Time-course experiments were performed to identify changes in LC3-II gene expression levels, which were evident at the 10 h time point. RDFs were pretreated with 10 or 25 μg/mL ANT for 2 h and then treated with 0.6 mM H2O2 for another 10 h to induce autophagy. We used only 0.6 mM H2O2 due to the previous result showed that 1.2 mM H2O2 markedly increased the number of late apoptotic and necrotic cells, which might not be suitable for our objectives that focus on autophagic activity and early apoptosis. After removing the supernatant and collecting the cell pellets, total RNA was isolated from the cells using the FavorPrep Tissue Total RNA Mini Kit (Favorgen Biotech, Pingtung, Taiwan). One microgram of RNA was subjected to DNase I digestion followed by reverse transcription using a DNase I RNase-free kit (Thermo Fisher Scientific, MA, USA). Total RNA (1 μg) was reverse-transcribed into cDNA using the iScript™ Select cDNA Synthesis Kit (Bio-Rad, Hercules, CA, USA) in a total volume of 20 μL using oligo-dT primers. The PCR primers were as follows: LC3-II (Accession number NM_199500.2) forward: 5′-CATGCCGTCCGAGAAGACCT-3′, reverse: 5′-CTCTGAGCAGTGGTGCATGT-3′; GAPDH (Accession number NM_017008.4) forward: 5′-CCCCCAATGTATCCGTTGTG-3′, reverse: 5′-TAGCCCAGGATGCCCTTTAGT-3′. PCR amplification was conducted using template cDNA, primers, and 2× KAPA SYBR® FAST qPCR Universal Master Mix (KAPA Biosystems, Selangor, Malaysia). The following cycling parameters were used: enzyme deactivation at 95°C for 3 min, followed by 40 cycles of denaturation at 95°C for 3 s and annealing/extension at 60°C for 30 s. Melting curve analysis was then performed, with stepwise (0.5°C) increases from 65°C to 95°C at 10-s intervals. All qPCRs were performed in triplicate. Relative expression was quantified using CFX Manager Software (version 2.0; Bio-Rad) by measuring SYBR green fluorescence.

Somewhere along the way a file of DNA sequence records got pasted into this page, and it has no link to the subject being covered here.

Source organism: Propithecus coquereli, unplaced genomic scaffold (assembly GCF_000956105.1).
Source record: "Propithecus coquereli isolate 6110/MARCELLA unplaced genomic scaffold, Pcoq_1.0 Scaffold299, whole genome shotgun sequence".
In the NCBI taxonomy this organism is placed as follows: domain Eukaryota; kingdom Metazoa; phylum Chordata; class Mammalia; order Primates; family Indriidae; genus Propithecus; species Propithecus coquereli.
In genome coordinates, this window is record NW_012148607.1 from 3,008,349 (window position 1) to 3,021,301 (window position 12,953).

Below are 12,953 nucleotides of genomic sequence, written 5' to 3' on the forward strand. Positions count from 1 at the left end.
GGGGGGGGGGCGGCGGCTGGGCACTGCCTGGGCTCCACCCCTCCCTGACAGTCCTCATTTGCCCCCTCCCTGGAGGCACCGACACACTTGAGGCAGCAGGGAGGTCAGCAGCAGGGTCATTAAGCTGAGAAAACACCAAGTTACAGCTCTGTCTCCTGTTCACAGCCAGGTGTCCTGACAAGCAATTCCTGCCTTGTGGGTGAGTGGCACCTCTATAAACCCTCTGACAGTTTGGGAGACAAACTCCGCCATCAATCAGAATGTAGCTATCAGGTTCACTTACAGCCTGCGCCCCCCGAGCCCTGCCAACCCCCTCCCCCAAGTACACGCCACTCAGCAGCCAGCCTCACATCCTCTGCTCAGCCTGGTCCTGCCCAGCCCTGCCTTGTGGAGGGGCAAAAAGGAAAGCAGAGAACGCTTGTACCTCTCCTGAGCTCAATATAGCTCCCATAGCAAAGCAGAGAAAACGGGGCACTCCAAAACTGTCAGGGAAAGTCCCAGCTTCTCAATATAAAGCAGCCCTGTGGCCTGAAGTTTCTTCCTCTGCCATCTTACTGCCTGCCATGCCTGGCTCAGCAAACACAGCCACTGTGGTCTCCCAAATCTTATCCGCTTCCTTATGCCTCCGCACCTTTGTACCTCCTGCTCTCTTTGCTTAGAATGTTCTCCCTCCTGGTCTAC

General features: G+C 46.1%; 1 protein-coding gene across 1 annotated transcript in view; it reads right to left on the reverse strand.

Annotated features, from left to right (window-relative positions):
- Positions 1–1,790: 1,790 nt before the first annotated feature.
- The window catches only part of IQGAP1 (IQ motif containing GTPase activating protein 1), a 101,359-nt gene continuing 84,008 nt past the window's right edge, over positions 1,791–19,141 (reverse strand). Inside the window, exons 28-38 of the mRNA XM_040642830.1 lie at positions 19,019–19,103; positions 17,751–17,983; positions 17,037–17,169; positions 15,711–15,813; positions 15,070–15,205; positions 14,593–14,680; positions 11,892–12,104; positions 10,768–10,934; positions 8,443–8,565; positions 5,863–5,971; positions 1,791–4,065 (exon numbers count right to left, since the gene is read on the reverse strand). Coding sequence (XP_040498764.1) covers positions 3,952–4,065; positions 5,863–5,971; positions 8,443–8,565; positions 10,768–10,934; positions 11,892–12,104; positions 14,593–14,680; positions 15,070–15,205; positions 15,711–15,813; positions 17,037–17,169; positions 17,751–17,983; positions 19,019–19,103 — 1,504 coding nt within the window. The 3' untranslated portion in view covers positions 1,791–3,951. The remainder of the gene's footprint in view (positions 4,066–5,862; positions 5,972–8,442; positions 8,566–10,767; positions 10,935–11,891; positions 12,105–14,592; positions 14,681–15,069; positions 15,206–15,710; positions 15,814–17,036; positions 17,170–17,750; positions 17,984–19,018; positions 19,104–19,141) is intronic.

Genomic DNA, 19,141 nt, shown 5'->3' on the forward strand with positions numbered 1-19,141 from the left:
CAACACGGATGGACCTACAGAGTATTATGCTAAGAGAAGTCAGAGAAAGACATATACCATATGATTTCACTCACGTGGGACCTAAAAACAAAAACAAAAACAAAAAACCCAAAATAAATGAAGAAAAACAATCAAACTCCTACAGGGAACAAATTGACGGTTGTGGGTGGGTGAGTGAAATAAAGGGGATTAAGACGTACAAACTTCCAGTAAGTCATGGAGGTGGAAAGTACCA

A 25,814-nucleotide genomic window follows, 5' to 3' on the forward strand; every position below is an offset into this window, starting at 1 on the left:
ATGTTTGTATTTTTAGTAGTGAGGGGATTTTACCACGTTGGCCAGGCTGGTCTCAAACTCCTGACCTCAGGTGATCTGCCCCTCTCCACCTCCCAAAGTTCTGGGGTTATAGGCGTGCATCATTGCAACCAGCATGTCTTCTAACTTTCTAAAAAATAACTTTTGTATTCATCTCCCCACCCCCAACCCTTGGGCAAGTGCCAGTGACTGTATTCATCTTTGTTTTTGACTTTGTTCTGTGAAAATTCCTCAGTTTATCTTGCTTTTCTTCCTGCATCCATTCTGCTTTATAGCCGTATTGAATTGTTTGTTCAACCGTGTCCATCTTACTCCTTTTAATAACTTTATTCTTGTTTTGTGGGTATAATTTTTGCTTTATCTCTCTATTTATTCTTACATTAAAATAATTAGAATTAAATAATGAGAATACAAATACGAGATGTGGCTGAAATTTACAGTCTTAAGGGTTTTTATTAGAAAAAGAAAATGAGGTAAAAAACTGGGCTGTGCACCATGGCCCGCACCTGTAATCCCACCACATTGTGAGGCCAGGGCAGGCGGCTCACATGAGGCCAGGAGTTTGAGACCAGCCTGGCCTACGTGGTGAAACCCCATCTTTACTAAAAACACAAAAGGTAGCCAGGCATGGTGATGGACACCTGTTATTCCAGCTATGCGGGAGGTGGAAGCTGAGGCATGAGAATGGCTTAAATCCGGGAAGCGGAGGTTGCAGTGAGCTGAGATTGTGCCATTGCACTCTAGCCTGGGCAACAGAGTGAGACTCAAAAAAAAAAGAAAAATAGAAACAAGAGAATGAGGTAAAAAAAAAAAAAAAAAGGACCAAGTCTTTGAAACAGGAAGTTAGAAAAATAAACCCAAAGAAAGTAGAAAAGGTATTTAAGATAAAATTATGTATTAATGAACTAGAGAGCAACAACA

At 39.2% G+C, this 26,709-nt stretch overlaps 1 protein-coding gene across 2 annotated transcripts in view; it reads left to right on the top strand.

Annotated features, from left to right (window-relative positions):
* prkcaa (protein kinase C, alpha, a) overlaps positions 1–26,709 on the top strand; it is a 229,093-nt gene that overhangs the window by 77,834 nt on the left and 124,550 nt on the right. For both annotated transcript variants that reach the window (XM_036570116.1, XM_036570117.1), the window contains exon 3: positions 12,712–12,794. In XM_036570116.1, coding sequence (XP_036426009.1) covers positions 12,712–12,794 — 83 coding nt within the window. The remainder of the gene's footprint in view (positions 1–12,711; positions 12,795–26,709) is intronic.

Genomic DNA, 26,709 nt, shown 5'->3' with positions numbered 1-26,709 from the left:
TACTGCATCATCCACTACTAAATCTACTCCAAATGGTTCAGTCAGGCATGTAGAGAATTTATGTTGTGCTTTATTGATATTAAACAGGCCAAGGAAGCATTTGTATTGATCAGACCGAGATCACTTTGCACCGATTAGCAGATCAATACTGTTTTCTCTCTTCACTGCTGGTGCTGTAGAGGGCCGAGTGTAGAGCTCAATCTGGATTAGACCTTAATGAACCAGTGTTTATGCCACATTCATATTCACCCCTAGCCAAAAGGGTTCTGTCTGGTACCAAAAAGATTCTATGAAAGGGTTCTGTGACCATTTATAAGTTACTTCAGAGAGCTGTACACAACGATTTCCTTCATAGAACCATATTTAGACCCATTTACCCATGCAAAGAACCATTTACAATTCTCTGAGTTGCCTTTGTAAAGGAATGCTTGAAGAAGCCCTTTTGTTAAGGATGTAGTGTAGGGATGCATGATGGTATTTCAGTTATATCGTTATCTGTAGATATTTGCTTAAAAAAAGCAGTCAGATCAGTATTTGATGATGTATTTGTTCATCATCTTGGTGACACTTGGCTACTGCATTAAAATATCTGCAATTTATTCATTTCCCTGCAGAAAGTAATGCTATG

Immunofluorescence staining for LC3-II in H2O2-treated rat dermal fibroblasts